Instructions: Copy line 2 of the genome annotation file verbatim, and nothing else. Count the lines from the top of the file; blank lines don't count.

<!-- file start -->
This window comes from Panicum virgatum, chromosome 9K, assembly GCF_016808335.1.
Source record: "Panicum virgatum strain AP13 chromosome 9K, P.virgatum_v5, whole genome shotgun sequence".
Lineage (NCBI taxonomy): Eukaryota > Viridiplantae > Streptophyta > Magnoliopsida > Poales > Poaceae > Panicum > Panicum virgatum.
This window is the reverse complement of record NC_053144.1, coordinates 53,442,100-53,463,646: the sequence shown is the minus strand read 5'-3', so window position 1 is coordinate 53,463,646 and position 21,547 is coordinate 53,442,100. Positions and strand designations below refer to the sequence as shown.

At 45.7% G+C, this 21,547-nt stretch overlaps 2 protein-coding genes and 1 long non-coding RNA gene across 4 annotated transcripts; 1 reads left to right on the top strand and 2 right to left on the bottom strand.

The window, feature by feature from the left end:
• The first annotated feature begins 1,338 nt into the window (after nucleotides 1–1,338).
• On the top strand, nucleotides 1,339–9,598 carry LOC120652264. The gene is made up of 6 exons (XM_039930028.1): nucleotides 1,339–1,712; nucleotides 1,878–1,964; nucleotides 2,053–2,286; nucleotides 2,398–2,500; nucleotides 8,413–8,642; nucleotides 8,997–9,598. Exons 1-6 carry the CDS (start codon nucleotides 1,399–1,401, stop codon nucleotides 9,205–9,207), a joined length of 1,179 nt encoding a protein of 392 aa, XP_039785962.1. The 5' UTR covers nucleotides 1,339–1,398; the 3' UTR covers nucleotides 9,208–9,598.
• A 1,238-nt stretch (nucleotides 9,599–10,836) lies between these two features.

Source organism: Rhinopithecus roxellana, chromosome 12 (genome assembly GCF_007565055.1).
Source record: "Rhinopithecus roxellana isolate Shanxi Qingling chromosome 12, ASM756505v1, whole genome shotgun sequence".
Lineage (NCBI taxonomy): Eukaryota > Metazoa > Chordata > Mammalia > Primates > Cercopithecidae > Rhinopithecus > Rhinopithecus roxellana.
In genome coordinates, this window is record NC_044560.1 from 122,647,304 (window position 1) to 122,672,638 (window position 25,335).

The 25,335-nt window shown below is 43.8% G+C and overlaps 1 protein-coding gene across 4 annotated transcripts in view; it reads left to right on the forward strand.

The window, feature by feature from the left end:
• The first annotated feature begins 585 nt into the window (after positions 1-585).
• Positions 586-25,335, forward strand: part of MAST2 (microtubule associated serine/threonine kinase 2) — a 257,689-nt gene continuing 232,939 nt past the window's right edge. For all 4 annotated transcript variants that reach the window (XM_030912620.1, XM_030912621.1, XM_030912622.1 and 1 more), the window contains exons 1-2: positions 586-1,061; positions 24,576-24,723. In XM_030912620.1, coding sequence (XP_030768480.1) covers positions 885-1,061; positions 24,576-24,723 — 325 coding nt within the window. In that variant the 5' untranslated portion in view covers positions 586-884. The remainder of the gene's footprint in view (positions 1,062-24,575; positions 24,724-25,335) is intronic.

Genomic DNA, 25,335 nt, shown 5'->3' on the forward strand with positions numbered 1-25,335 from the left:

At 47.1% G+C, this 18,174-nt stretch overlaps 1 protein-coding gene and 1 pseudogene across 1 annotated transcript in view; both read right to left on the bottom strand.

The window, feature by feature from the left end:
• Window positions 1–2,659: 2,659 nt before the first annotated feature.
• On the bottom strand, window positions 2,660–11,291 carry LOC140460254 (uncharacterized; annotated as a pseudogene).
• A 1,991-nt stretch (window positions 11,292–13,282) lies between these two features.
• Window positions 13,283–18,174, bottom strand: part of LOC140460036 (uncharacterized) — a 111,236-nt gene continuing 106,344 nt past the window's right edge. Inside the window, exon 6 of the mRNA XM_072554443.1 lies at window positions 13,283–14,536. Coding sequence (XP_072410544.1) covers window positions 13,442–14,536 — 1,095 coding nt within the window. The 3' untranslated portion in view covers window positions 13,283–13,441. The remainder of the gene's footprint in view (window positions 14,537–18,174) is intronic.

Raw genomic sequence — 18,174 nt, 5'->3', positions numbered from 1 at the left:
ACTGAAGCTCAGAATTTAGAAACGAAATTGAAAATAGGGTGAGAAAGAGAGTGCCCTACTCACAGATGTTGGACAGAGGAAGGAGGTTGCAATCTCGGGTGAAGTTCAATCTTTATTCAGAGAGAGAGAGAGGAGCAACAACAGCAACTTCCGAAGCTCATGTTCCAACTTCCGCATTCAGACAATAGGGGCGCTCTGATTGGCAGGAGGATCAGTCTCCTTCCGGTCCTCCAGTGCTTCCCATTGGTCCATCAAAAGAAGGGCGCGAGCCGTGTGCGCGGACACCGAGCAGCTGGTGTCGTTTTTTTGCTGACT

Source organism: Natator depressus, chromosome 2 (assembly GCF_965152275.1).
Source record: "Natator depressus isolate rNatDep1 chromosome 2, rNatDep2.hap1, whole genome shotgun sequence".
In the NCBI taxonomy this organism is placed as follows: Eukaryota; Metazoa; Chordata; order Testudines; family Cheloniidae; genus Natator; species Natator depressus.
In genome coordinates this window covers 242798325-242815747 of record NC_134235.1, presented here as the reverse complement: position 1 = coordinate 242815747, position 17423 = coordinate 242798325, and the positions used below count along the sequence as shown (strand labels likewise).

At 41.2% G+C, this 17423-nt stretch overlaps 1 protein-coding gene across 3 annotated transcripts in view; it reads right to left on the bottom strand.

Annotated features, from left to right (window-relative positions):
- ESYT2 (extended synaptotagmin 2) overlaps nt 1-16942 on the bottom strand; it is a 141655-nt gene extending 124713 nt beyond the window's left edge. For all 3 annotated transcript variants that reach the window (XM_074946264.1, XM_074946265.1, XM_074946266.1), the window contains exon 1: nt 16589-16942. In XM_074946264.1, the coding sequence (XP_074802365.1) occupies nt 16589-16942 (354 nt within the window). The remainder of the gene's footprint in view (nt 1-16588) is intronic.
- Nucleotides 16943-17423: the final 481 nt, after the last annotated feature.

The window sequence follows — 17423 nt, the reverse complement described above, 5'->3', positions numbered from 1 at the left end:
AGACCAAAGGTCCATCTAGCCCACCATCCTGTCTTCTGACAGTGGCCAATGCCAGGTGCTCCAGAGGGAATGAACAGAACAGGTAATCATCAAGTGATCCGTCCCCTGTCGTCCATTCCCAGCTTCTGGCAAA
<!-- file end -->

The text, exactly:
Source record: "Panicum virgatum strain AP13 chromosome 9K, P.virgatum_v5, whole genome shotgun sequence".